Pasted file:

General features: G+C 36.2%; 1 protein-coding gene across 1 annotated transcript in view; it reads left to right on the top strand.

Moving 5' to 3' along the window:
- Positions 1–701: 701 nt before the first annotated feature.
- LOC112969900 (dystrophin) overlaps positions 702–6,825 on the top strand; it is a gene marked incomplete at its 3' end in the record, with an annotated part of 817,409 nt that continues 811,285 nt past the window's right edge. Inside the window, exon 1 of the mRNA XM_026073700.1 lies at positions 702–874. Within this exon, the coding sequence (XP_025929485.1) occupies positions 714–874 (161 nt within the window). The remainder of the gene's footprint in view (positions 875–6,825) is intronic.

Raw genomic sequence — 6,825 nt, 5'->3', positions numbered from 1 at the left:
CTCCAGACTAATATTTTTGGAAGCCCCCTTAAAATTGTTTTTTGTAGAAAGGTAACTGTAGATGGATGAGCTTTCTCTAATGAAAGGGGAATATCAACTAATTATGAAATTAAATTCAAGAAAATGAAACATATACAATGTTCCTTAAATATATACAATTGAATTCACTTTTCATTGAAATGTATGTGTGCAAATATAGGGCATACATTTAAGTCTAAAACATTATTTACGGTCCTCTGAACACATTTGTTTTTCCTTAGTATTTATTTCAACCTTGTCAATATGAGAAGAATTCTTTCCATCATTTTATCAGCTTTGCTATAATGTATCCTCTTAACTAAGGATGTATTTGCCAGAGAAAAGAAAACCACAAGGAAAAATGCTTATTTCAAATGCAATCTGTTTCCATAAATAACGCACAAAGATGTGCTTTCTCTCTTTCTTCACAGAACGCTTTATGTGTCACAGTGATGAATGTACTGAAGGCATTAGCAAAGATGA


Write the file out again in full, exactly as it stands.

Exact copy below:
General features: G+C 36.2%; 1 protein-coding gene across 1 annotated transcript in view; it reads left to right on the top strand.

Moving 5' to 3' along the window:
- Positions 1–701: 701 nt before the first annotated feature.
- LOC112969900 (dystrophin) overlaps positions 702–6,825 on the top strand; it is a gene marked incomplete at its 3' end in the record, with an annotated part of 817,409 nt that continues 811,285 nt past the window's right edge. Inside the window, exon 1 of the mRNA XM_026073700.1 lies at positions 702–874. Within this exon, the coding sequence (XP_025929485.1) occupies positions 714–874 (161 nt within the window). The remainder of the gene's footprint in view (positions 875–6,825) is intronic.

Raw genomic sequence — 6,825 nt, 5'->3', positions numbered from 1 at the left:
CTCCAGACTAATATTTTTGGAAGCCCCCTTAAAATTGTTTTTTGTAGAAAGGTAACTGTAGATGGATGAGCTTTCTCTAATGAAAGGGGAATATCAACTAATTATGAAATTAAATTCAAGAAAATGAAACATATACAATGTTCCTTAAATATATACAATTGAATTCACTTTTCATTGAAATGTATGTGTGCAAATATAGGGCATACATTTAAGTCTAAAACATTATTTACGGTCCTCTGAACACATTTGTTTTTCCTTAGTATTTATTTCAACCTTGTCAATATGAGAAGAATTCTTTCCATCATTTTATCAGCTTTGCTATAATGTATCCTCTTAACTAAGGATGTATTTGCCAGAGAAAAGAAAACCACAAGGAAAAATGCTTATTTCAAATGCAATCTGTTTCCATAAATAACGCACAAAGATGTGCTTTCTCTCTTTCTTCACAGAACGCTTTATGTGTCACAGTGATGAATGTACTGAAGGCATTAGCAAAGATGA